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In depth: The French take on loudness

After nearly 30 years of ineffectual laws and persistent complaints from viewers, France has got tough on loudness with a "global" loudness alignment system and severe penalties. Kevin Hilton looks at the new regulations and how France Télévisions has approached them.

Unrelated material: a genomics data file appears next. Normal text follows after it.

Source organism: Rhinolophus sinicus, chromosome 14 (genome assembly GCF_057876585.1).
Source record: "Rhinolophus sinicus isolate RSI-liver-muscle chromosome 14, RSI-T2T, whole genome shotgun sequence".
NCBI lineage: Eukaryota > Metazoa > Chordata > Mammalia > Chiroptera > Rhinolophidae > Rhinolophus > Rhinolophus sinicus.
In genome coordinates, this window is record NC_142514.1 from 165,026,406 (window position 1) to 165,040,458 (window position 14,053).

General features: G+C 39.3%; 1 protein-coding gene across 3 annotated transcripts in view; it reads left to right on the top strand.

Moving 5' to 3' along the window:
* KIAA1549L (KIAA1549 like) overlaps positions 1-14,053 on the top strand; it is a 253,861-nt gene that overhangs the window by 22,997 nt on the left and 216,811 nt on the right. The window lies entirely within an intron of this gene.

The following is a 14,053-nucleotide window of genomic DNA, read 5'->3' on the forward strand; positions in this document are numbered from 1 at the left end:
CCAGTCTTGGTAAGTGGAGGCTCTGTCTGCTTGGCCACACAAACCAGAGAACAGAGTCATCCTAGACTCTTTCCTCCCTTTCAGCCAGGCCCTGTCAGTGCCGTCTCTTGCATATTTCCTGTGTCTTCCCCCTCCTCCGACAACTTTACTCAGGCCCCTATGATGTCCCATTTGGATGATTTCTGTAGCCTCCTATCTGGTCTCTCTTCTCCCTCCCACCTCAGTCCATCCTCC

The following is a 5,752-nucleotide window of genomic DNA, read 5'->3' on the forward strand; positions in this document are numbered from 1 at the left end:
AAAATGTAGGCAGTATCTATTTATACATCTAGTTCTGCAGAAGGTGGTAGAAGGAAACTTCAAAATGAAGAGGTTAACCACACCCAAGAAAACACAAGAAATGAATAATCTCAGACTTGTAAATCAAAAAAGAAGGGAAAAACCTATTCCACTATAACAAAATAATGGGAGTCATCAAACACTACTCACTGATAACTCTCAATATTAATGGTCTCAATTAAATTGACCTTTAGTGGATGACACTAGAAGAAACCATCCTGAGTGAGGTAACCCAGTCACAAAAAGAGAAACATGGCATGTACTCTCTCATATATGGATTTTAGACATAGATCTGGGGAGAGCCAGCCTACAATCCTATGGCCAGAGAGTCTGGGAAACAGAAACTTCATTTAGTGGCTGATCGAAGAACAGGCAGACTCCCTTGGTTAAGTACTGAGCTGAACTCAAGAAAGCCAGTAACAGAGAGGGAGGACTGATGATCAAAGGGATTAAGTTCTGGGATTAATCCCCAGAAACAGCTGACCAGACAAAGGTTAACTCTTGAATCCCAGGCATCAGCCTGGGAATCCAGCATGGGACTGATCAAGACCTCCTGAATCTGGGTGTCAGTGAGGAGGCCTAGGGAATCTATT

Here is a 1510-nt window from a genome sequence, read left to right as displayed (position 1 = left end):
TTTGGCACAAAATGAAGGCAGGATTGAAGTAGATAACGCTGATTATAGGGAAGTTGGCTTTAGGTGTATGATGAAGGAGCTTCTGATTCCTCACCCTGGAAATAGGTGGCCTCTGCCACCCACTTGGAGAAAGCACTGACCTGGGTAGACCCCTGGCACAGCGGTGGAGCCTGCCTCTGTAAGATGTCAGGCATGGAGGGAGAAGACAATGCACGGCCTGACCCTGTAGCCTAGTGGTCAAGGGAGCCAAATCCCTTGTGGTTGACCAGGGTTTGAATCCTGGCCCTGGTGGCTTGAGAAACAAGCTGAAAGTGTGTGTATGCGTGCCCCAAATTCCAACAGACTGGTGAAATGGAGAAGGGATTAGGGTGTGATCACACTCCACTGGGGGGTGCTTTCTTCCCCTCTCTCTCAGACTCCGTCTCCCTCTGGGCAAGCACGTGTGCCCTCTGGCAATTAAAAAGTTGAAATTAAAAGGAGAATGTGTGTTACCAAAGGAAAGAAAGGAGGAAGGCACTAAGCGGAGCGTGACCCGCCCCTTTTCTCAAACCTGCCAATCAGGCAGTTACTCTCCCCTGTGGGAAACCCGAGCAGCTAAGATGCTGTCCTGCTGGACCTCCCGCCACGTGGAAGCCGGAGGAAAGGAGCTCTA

Loudness is an international broadcasting problem. It’s not just that every country in the world with TV services has to address the issue of level discrepancies between different types of programme material, there is a global connection because of the lucrative import-export trade in programmes.Since 2006, when the ITU established BS 1770 as a common algorithm and recommendation for loudness control, national governments and broadcast regulators have been implementing or considering formal regulation to reduce the number of complaints from viewers about this bane of modern life.In Italy the Authority for Communications (AGCOM) brought in rules based on 1770 during 2006 that cover all broadcast material, with a maximum difference between them of 0.6dB. The UK’s Broadcast Committee on Advertising Practice (BCAP) introduced guidelines in 2008 but for commercials only.The industry saw 1770 as a start but many experts thought more could be done. The EBU’s PLOUD working group began working on improvements and published R128 in August 2010. This was based on 1770 but new features, including gating, were added for greater control. The ITU issued a version two of 1770 last year that incorporated the gate.In the US the ATSC (Advanced Television Systems Committee) formulated A/85, again based on 1770, which is the technical basis of the CALM (Commercial Advertisement Loudness Mitigation) Act. This comes into full effect on 13 December when the FCC (Federal Communications Commission) will be able to fine any company breaking the rules.After attempting to enforce loudness control in a similar legal fashion over the years, France now has a single loudness alignment system, which came into force from 19 December 2011. The regulations are compatible with R128 and work to the target of -23 LUFS. It was agreed by all national broadcasters, including public service France Télévisions, advertisers and the CSA (Audiovisual Superior Council).This consensus was been reached after viewer complaints and two previous laws over the last 26 years, none of which had any substantial effect on the problem of loudness. The first law was passed in 1986, followed by a second in 1992. France adopted 1770 in 2008 and added Dolby Dialogue Intelligence to it. A listening reference level was also set but, explained Matthieu Parmentier (pictured speaking at the London Loudness Summit during December), innovations and developments manager for France Télévisions, by the end of that year broadcasters felt the standard was limited, with approximately 20% of programmes sounding outside the set range.The French broadcast sector joined PLOUD and from 2010 onwards began moving towards a new set of guidelines, with loudness tools based on R128. Seminars were held to promote the standard, leading to broadcasters and advertisers agreeing a single recommendation on how to deal with loudness in 2011.Under the new law all broadcast material – including commercials, domestic programmes and bought-in English-language material – has to adhere to strict guidelines: programmes under two minutes cannot exceed -23 LUFS (integrated) and -20 LUFS in the short term; programmes longer than two minutes must have an integrated loudness of -23 LUFS +/-1 and have a loudness range between 5 and 20 LU; dialogue has to be set between -30 and -16 LUFS in the short term.These regulations apply to distribution companies as well as broadcasters; anyone breaking them faces penalties of up to 2% of revenue. Parmentier explained that a new French standard for loudness was important because a number of factors were coming together; free-to-air HD services were being introduced, analogue TV was due to be switched off and multi-channel sound broadcasting was expanding, all at a time when there was no listening level reference for TV mixing.Parmentier added that another consideration was for the French post-production market, which he said was very strong, to secure its business. Although Parmentier observed that “there was still some work to do”, with a “progressive calendar” of targets and implementation running up to 2016, there can be no doubt that, despite the false starts, France is addressing loudness